Linda Chang, left, and Radek Vesely walk with their dog, Rainey, on the South Boulder Creek Trail.
Leave No Trace

Leave No Trace is a Boulder organization that seeks to teach outdoor ethics on public lands. Here are their six tips for ensuring the long-term health of our natural world:

1 Manage your dog

2 Pick up poop

3 Trash your trash

4 Leave it as you find it

5 Stick to the trail

6 Share our trails


W inter can be frustrating for working on your fitness. The gym is crowded, snow and ice make streets slippery, trails aren’t clear and the sun makes shorter appearances each day.

So pull on those running tights or bike shoes and head to Boulder’s eastern trails, which get tons of sun exposure. (OK, one of these isn’t east, but they all get sun.)

Check out for trail maps, info on closures and trail conditions.

Teller Lake

The pastoral trails around Teller Lake wander through open east county farmland. Going for distance? Connect to the East Boulder and White Rocks trails, which head into Gunbarrel. Dogs are not allowed north of Valmont Road, nor within 100 yards of Teller Lake.

Trailhead: The south Teller Farm trailhead sits one mile east of 75th on Arapahoe Road. The north Teller Farm trailhead is two miles east of 75th on Valmont.

Length: 1-3 miles, depending if you head north or south.

Boulder Valley Ranch

These wide-open prairie trails loop over rollers between the foothills and the Boulder Reservoir. For cyclists, it’s easy to connect these trails to the roads (gravel and paved) north of Boulder. Dogs are allowed under voice and sight control.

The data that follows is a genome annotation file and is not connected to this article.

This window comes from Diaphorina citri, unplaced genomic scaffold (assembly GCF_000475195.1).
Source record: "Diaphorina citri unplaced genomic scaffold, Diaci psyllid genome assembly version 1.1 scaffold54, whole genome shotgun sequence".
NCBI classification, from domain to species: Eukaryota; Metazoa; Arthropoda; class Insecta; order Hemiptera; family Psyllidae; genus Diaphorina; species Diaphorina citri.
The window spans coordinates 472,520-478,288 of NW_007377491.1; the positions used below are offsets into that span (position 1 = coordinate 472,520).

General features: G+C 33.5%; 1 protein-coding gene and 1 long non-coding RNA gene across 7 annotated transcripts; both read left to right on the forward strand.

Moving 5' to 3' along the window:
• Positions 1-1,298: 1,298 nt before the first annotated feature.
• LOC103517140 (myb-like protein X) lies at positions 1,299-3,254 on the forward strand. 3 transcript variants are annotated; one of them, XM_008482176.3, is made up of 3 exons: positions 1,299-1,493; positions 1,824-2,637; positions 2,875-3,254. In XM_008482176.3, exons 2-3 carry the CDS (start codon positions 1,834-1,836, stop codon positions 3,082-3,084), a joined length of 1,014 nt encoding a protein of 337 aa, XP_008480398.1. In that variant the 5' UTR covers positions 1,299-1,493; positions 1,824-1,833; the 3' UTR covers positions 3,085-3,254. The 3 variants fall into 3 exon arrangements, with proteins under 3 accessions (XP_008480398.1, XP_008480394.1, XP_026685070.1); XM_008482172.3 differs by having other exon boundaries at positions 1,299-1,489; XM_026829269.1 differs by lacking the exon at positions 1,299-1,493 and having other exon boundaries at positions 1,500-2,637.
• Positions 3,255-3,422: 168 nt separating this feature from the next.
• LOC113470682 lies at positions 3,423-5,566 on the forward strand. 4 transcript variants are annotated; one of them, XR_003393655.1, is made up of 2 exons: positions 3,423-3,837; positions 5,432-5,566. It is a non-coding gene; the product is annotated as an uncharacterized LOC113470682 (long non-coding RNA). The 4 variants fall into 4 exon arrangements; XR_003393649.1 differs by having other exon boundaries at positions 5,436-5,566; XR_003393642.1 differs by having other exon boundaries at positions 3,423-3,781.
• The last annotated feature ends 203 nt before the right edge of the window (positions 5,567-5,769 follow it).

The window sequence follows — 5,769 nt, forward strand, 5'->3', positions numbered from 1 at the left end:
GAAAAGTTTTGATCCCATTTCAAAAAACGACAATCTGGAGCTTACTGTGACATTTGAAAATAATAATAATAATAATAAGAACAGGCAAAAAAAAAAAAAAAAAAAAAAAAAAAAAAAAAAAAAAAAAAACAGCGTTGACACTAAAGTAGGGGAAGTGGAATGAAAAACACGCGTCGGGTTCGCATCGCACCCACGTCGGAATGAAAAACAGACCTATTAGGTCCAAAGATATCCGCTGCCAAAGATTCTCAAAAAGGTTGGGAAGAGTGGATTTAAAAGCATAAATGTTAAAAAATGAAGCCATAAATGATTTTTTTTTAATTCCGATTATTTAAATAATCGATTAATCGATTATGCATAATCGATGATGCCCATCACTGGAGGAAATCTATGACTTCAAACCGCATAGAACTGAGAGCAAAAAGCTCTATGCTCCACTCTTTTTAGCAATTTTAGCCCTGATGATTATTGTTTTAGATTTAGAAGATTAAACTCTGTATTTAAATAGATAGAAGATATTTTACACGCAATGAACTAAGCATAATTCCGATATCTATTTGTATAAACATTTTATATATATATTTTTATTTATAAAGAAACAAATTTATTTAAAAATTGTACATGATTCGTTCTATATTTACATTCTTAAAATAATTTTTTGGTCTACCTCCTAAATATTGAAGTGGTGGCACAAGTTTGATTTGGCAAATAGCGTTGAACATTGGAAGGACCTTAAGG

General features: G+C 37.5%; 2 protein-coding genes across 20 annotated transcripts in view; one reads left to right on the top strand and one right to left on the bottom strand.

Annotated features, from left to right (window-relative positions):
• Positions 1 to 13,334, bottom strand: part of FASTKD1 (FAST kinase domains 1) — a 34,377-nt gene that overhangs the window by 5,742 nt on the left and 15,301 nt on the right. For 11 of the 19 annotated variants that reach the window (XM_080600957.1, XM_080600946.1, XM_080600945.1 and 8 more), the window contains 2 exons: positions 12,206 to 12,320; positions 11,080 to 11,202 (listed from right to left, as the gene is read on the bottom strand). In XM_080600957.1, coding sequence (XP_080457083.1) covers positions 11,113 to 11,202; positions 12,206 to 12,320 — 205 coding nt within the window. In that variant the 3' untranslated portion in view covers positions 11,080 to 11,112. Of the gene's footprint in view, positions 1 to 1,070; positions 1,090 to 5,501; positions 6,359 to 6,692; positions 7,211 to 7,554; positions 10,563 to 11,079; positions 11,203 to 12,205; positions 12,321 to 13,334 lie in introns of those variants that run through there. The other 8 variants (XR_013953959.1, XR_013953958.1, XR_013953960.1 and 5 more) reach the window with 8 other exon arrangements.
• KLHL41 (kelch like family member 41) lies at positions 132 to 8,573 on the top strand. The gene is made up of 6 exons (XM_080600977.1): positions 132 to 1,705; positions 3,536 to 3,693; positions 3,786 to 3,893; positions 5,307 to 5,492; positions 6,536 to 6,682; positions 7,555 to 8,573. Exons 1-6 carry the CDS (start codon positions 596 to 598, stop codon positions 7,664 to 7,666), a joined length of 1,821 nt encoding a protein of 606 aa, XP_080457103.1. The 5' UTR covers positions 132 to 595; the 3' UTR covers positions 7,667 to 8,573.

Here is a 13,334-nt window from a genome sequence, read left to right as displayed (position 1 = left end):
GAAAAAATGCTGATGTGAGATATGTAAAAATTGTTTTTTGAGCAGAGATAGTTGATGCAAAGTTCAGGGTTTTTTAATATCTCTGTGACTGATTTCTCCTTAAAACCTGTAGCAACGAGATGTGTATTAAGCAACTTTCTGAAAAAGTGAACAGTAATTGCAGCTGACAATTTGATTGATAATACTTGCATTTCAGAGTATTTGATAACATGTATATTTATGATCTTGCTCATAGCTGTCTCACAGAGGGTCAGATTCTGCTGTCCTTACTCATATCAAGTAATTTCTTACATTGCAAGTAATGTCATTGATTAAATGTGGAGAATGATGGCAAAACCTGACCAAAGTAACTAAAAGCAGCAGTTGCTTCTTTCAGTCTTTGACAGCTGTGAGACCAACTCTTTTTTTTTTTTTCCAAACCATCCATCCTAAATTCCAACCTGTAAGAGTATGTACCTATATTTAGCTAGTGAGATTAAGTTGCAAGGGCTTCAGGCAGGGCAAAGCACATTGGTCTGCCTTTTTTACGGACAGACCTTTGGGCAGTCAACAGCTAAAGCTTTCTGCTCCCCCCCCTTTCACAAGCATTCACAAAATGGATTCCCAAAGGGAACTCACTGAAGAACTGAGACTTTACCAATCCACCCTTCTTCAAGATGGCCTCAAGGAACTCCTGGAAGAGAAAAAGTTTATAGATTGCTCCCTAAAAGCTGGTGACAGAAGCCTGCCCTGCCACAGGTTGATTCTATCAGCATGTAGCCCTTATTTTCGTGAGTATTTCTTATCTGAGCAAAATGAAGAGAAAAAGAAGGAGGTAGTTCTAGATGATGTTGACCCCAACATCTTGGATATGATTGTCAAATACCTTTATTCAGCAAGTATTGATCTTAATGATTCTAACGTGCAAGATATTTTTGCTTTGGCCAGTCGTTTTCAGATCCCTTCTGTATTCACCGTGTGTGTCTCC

Trailhead: One mile east of U.S. 36 on Longhorn Road

Length: 1-3 miles, depending on the route.

Wonderland Lake

Thanks to the lack of trees, the Wonderland Lake trails clear out quickly after a snow. This area is good for cycling, hiking or running, but it can get windy in the winter. Dogs must be on a leash.

Trailhead: 4201 N. Broadway

Length: 1-2 miles, depending on which trail you take; it’s easy to add more miles by taking a second loop.

Marshall Mesa

This area gets plenty of sun and makes for a fun, easy mountain bike outing when other trails are snowed in. The hills can be icy, so be cautious. Dogs are allowed to be off leash under voice and sight command. People hike out here, too, but if you don’t like bikes, this isn’t recommended for bipedal folks.

Trailhead: Just east of the junction of Colo. 93 and Marshall Road

Length: 3.3-mile loop — or more.

South Boulder Creek

The Cherryvale Trailhead is an especially good starting point for runs on the sunny South Boulder Creek Trail. Runners and hikers can connect to the western part of the trail, past Colo. 93 — bikes can’t. Dogs are prohibited south of South Boulder Road. The southern trails can get windy, so it’s best to go on calm days.

Trailhead: 66 S. Cherryvale Rd. for Cherryvale, 0.5 miles north of Eldorado Springs Dr. on Hwy 93 for South Boulder Creek west trailhead

Length: 1-3 miles, depending on how adventurous you are.

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